* You can see a clip of  Leon Theremin playing the theremin on YouTube. Brits of a certain age may be more familiar with musician John Otway playing the instrument.

18 thoughts on “‘Us Conductors’ by Sean Michaels”

  1. I’ve wanted a Theremin for so long! This novel has to go straight on to my wishlist. Good Vibrations is also noted for using a Theremin – the Ooh-eee-ooooh-eeee-ooh bit!


    1. I think this would appeal to the scientist in you, Annabel. It’s a fun read: who would have thought a physicist’s life story could be so fascinating! 😃


  2. This is my favorite from this year’s shortlist as well. I had some quibbles about the language as the dialogue felt awfully familiar for the time period in which the novel is set, but a month later and this is the one book of the four I’ve read off the shortlist that really stands out in my mind. And, like you said, it’s a fun read with a intriguing theme.


    1. This one has stayed with me, as has Itani’s “Tell” but I’ve not been overly impressed with the list as a whole. I think the real Giller will go to Toews, the one book I’m yet to review.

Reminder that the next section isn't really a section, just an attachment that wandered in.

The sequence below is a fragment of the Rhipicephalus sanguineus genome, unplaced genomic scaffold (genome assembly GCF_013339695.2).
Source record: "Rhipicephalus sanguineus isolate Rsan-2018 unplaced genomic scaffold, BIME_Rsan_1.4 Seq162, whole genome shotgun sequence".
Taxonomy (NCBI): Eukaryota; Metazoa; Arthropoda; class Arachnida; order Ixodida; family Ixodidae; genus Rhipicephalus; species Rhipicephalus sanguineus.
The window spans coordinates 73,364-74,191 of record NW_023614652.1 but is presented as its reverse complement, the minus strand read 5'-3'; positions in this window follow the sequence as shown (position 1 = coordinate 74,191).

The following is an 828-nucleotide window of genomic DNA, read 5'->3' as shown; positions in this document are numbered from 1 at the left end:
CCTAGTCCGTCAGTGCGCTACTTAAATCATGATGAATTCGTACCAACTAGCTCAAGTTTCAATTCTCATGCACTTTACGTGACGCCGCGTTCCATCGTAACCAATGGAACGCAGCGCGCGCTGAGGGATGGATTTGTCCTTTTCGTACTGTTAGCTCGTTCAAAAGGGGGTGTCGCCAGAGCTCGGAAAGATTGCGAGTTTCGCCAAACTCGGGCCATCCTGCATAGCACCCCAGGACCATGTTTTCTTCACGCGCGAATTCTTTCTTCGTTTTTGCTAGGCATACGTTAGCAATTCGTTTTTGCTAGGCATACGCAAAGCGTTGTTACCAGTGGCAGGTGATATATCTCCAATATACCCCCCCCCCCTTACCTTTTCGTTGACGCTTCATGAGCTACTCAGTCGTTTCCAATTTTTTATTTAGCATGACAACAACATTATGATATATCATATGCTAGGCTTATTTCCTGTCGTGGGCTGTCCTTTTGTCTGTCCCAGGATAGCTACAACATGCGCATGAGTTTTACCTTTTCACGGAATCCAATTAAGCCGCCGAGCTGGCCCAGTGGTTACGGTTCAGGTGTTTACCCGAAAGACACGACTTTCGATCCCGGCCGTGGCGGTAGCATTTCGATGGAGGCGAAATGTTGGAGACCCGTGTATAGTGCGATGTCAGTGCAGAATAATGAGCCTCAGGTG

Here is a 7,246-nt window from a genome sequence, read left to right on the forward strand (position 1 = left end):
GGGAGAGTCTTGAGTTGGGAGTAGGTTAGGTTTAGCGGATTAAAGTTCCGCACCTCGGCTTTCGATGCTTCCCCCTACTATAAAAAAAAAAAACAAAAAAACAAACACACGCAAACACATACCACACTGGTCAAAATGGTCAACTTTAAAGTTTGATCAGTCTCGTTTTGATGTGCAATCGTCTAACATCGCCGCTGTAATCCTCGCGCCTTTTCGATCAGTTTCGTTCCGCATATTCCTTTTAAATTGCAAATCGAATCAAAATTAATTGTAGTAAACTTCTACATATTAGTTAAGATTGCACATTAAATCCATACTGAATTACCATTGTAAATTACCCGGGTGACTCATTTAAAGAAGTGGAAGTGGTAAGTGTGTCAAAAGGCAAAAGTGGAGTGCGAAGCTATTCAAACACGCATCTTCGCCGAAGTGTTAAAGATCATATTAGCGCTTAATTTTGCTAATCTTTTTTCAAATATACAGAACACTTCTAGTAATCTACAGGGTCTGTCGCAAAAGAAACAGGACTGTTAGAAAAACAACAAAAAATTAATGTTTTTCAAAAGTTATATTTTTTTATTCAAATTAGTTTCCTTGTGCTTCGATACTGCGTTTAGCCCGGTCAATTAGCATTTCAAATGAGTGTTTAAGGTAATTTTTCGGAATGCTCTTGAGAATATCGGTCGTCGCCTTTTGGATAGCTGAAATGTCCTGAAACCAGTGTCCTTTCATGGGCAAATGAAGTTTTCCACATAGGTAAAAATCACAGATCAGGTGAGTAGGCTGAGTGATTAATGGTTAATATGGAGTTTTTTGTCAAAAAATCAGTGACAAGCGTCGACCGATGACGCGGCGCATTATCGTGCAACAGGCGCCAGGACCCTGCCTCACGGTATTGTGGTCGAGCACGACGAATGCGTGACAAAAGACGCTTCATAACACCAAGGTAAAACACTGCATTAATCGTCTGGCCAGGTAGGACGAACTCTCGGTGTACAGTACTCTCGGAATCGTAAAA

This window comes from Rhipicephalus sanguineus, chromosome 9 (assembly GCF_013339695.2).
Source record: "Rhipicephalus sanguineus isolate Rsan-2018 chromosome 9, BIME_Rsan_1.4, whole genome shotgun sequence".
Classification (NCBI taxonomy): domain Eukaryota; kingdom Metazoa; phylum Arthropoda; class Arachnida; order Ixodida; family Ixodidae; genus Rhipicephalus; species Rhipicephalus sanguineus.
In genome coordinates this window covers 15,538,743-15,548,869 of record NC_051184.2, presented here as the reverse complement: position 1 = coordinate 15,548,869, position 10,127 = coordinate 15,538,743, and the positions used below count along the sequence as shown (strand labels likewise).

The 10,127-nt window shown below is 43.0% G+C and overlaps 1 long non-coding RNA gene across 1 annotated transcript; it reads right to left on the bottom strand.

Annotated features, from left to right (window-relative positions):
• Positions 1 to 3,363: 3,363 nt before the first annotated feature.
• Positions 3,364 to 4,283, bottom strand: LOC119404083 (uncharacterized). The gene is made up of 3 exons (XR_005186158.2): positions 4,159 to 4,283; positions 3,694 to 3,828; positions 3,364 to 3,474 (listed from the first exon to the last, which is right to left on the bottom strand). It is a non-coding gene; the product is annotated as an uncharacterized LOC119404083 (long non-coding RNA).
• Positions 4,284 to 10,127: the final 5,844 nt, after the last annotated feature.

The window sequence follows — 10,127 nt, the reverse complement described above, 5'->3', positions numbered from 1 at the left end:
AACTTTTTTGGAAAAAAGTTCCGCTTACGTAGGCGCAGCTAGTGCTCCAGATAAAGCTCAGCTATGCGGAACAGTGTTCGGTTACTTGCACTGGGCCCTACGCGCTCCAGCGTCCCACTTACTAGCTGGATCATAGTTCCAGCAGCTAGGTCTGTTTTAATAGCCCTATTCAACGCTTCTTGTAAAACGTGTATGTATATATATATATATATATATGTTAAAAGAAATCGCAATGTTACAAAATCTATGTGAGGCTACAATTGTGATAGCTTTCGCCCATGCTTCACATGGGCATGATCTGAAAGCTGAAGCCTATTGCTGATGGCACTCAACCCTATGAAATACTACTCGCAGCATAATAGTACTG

Have you reviewed Us Conductors? If so, please do leave a link so others can read your thoughts.


      1. I’ve actually enjoyed the titles I’ve read off the longlist more than those on the shortlist. Go figure.

        Most of the speculation I have seen has Toews heavily weighted as the winner, but I have yet to read her novel or Itani’s ‘Tell’ since Toews won’t be published in the States until Nov. 18 and Itani in January.

        I have reviewed Us Conductors. My thoughts are here:

        Liked by 1 person

  3. You make this sound fantastic. I hope to read it soon! And the links you provided of the instrument being played were fun! I also loved All My Puny Sorrows, but haven’t read any of the others.


    1. It is a fantastic read — in all senses of the word 🙂

      I’m afraid I didn’t much like the Toews. I read it in the spring, way before the longlist came out, and took some notes, so really need to get my act together and pen a review tomorrow, before the real Giller winner is named on Monday!


  4. It’s such a great read, Claire, and thrilled that my fellow jurors thought so too. And it’s one of the very few that is available to purchase in the UK.